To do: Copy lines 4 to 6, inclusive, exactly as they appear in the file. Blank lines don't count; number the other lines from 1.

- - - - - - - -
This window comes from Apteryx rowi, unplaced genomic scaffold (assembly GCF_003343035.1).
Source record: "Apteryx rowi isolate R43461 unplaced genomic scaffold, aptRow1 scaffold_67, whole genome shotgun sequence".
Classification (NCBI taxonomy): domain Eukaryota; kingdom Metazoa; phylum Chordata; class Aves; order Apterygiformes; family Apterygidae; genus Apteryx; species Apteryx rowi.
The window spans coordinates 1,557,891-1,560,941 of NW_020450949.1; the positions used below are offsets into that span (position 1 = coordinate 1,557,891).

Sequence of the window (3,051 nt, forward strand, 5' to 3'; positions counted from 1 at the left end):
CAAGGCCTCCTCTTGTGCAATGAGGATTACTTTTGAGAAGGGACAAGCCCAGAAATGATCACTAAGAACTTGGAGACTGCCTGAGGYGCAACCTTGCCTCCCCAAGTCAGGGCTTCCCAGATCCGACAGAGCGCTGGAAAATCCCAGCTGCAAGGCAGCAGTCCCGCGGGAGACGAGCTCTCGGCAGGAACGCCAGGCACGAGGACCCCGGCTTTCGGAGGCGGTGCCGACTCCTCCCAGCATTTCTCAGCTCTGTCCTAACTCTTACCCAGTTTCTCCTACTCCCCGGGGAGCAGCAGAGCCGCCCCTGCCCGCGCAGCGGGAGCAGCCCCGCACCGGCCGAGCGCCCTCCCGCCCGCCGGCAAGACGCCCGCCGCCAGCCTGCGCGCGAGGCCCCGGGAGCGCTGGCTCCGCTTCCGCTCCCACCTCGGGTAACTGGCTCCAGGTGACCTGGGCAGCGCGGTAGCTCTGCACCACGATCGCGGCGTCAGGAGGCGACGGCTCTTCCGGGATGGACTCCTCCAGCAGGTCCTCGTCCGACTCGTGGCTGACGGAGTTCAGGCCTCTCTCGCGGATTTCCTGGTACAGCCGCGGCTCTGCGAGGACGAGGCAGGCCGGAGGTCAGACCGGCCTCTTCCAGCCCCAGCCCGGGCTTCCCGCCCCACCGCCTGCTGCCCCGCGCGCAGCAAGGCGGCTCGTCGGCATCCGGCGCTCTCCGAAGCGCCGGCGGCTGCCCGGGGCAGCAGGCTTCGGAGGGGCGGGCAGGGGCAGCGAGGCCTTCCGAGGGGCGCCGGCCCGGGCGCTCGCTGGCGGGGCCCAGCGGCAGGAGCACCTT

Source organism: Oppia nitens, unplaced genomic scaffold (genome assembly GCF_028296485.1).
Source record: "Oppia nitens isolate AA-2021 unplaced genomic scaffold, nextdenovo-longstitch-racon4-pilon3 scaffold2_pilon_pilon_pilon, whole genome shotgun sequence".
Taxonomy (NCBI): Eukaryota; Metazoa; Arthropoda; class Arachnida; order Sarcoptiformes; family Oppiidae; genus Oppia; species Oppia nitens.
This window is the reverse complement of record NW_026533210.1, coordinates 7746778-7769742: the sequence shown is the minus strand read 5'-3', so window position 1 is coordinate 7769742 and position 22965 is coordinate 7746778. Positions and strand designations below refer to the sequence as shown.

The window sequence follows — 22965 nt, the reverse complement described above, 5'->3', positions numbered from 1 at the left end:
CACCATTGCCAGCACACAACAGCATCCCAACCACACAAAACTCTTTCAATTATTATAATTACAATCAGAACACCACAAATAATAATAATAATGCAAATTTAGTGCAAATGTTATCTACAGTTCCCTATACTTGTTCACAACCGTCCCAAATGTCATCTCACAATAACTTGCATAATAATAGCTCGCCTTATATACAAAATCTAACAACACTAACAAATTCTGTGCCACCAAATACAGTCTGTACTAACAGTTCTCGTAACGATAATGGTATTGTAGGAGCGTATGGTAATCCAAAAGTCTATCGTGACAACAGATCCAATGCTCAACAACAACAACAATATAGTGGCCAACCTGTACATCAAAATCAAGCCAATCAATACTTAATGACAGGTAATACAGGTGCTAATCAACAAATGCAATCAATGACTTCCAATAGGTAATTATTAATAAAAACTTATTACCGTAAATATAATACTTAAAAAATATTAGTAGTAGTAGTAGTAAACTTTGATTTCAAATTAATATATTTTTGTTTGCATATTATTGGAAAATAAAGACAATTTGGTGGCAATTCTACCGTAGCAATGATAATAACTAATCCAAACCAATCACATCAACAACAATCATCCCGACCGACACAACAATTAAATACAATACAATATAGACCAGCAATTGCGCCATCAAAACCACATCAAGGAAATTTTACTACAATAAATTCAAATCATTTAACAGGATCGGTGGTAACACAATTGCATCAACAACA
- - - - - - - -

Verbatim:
The window spans coordinates 1,557,891-1,560,941 of NW_020450949.1; the positions used below are offsets into that span (position 1 = coordinate 1,557,891).

Sequence of the window (3,051 nt, forward strand, 5' to 3'; positions counted from 1 at the left end):
CAAGGCCTCCTCTTGTGCAATGAGGATTACTTTTGAGAAGGGACAAGCCCAGAAATGATCACTAAGAACTTGGAGACTGCCTGAGGYGCAACCTTGCCTCCCCAAGTCAGGGCTTCCCAGATCCGACAGAGCGCTGGAAAATCCCAGCTGCAAGGCAGCAGTCCCGCGGGAGACGAGCTCTCGGCAGGAACGCCAGGCACGAGGACCCCGGCTTTCGGAGGCGGTGCCGACTCCTCCCAGCATTTCTCAGCTCTGTCCTAACTCTTACCCAGTTTCTCCTACTCCCCGGGGAGCAGCAGAGCCGCCCCTGCCCGCGCAGCGGGAGCAGCCCCGCACCGGCCGAGCGCCCTCCCGCCCGCCGGCAAGACGCCCGCCGCCAGCCTGCGCGCGAGGCCCCGGGAGCGCTGGCTCCGCTTCCGCTCCCACCTCGGGTAACTGGCTCCAGGTGACCTGGGCAGCGCGGTAGCTCTGCACCACGATCGCGGCGTCAGGAGGCGACGGCTCTTCCGGGATGGACTCCTCCAGCAGGTCCTCGTCCGACTCGTGGCTGACGGAGTTCAGGCCTCTCTCGCGGATTTCCTGGTACAGCCGCGGCTCTGCGAGGACGAGGCAGGCCGGAGGTCAGACCGGCCTCTTCCAGCCCCAGCCCGGGCTTCCCGCCCCACCGCCTGCTGCCCCGCGCGCAGCAAGGCGGCTCGTCGGCATCCGGCGCTCTCCGAAGCGCCGGCGGCTGCCCGGGGCAGCAGGCTTCGGAGGGGCGGGCAGGGGCAGCGAGGCCTTCCGAGGGGCGCCGGCCCGGGCGCTCGCTGGCGGGGCCCAGCGGCAGGAGCACCTT